Unfortunately, due to the timing of the NOSA, all funding set-asides have been once again rendered moot. The 2014 Farm Bill’s funding set-asides (including a 10% reservation for beginning and socially disadvantaged producers) only lasted until June 30 of each fiscal year, after which point the reserved funds would revert back to the general VAPG funding pool. The 2018 Farm Bill removed this provision, but USDA has at this time chosen to interpret Congress’ language to mean that the cut-off date still stands, but is changed to September 30 of each fiscal year. The current VAPG NOSA indicates that after September 30, 2019 all funding reservations will go back into the general funding pool.

Under this interpretation of the 2018 Farm Bill, the VAPG NOSA just released last month includes no funding set asides, because they all expired in 2019 (before the release of the NOSA). Though this is most assuredly frustrating, the good news is that it does not affect the priority points available to projects that increase opportunities for small- and medium-sized family farms and historically underserved producers.

VAPG is a very competitive program, and oftentimes the difference of just a few points on an application can make or break an award opportunity. This means that priority points make a significant difference for an applicant, and can help small- and medium-sized family farms and underserved producers let down by the lack of set-asides this round to effectively compete for funding. Beginning farmers, farmers of color, and other socially disadvantaged producers are encouraged to apply and leverage priority points to their advantage.

What’s New: Food Safety

The 2018 Farm Bill reauthorized VAPG through a new umbrella program, LAMP, which combined VAPG with the Farmers Market and Local Food Promotion Program (FMLFPP) and provided both programs with permanent mandatory funding. The bill also expanded VAPG to include support for food safety improvements and training. Up to 25 percent of total VAPG funds can be used for a new simplified application option to support producer costs related to food safety certification and changing and/or upgrading food safety practices and related equipment ($6,500 maximum grant). However, the food safety funding is not yet available as it requires a forthcoming federal rulemaking to implement. The new food safety application option should hopefully be available for the next VAPG grant cycle.

NSAC’s Legacy of Advocacy

The National Sustainable Agriculture Coalition (NSAC) helped to create VAPG as part of the 2000 Agricultural Risk Protection Act. For the last twenty plus years, NSAC has been one of the leading advocates for VAPG and other programs that support local food systems and rural development. In the 2002 Farm Bill, NSAC successfully advocated to strengthen VAPG and expand the program to include support for organic products and sustainable livestock niche markets.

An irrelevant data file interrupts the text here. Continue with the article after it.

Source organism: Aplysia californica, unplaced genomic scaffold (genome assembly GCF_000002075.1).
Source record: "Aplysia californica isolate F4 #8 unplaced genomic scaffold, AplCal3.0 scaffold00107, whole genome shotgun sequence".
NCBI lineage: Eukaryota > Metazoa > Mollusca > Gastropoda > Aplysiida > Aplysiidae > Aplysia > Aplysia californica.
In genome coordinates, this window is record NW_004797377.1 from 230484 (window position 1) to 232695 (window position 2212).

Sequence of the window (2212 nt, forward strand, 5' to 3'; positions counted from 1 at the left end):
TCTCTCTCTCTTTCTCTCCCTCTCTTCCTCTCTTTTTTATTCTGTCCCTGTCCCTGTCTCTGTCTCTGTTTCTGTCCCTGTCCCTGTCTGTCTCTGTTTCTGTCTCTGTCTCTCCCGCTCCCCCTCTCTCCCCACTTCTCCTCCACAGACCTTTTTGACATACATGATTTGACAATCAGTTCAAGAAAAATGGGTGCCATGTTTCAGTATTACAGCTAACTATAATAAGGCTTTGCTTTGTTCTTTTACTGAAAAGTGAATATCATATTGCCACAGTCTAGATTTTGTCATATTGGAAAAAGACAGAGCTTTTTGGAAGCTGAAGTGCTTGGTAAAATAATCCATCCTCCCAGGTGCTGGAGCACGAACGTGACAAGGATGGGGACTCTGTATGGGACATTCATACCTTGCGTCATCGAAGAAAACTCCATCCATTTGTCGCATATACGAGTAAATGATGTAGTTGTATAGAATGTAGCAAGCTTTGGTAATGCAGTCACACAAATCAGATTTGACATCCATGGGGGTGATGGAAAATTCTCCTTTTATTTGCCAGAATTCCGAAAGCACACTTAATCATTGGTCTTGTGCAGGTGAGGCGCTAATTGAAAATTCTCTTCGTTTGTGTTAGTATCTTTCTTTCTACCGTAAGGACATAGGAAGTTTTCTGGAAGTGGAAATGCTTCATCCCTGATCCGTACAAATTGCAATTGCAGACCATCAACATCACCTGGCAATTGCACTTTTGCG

In the 2008 Farm Bill negotiations, NSAC won the addition of local food enterprises and food supply networks linking farm to table as eligible activities for VAPG support. We also worked with Congress to secure program priorities for assisting small and mid-size family farms and for beginning and socially disadvantaged farmers and ranchers. In the 2014 Farm Bill, NSAC worked with Congress to ensure that program priorities were being met when USDA selects successful proposals. We also won the addition of returning veteran farmers as a new priority category.

The 2018 Farm Bill reauthorized VAPG through LAMP, which guarantees VAPG permanent mandatory funding at $17.5 million per year for the next five years – a major victory for NSAC and our allies in the local/regional food community. The 2018 Farm Bill provides LAMP with $50 million in mandatory funding per year, of which $23.5 million is reserved for FMLFPP, $17.5 million for VAPG, $5 million for a new Regional Partnership Program, and $4 million for outreach, evaluation and administrative expenses.

In addition to our farm bill work, NSAC has also led appropriations advocacy to secure additional, discretionary funds for VAPG. The FY 2019 omnibus appropriations bill included $15 million for VAPG, and the FY 2020 minibus appropriations bill includes $12 million in additional funding for the program.


Categories: Beginning and Minority Farmers, Carousel, General Interest, Grants and Programs, Local & Regional Food Systems, Rural Development


2 responses to “$37 Million Available for Value-Added and Local Food Projects”

  1. Hal Pepper says:

    Do you know whether USDA Rural Development’s webinar on Jan 23 was recorded or if the slides are available?

    Thank you!

  2. grassrootsintern says:

    Hi there! Yes! We were able to record it. Find the link here: https://www.youtube.com/watch?v=sMgvZrkWq2c